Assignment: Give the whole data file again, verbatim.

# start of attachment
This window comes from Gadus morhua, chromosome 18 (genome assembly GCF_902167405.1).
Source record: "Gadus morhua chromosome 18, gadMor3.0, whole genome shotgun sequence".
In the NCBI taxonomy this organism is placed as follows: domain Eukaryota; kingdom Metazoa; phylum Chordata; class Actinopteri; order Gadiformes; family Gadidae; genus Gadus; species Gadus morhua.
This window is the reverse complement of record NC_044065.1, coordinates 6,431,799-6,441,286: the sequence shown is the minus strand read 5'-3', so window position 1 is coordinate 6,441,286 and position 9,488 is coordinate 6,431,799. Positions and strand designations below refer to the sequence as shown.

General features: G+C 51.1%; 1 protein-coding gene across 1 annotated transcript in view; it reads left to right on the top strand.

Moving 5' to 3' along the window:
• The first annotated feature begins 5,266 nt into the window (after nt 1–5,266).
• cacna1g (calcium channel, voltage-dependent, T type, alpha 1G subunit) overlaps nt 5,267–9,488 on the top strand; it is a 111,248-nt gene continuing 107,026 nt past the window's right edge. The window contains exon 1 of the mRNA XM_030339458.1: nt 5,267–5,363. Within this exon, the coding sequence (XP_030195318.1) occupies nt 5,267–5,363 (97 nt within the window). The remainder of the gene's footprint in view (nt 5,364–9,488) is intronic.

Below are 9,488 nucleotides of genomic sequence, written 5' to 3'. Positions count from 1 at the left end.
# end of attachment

This window comes from Gadus morhua, chromosome 18 (genome assembly GCF_902167405.1).
Source record: "Gadus morhua chromosome 18, gadMor3.0, whole genome shotgun sequence".
In the NCBI taxonomy this organism is placed as follows: domain Eukaryota; kingdom Metazoa; phylum Chordata; class Actinopteri; order Gadiformes; family Gadidae; genus Gadus; species Gadus morhua.
This window is the reverse complement of record NC_044065.1, coordinates 6,431,799-6,441,286: the sequence shown is the minus strand read 5'-3', so window position 1 is coordinate 6,441,286 and position 9,488 is coordinate 6,431,799. Positions and strand designations below refer to the sequence as shown.

General features: G+C 51.1%; 1 protein-coding gene across 1 annotated transcript in view; it reads left to right on the top strand.

Moving 5' to 3' along the window:
• The first annotated feature begins 5,266 nt into the window (after nt 1–5,266).
• cacna1g (calcium channel, voltage-dependent, T type, alpha 1G subunit) overlaps nt 5,267–9,488 on the top strand; it is a 111,248-nt gene continuing 107,026 nt past the window's right edge. The window contains exon 1 of the mRNA XM_030339458.1: nt 5,267–5,363. Within this exon, the coding sequence (XP_030195318.1) occupies nt 5,267–5,363 (97 nt within the window). The remainder of the gene's footprint in view (nt 5,364–9,488) is intronic.

Below are 9,488 nucleotides of genomic sequence, written 5' to 3'. Positions count from 1 at the left end.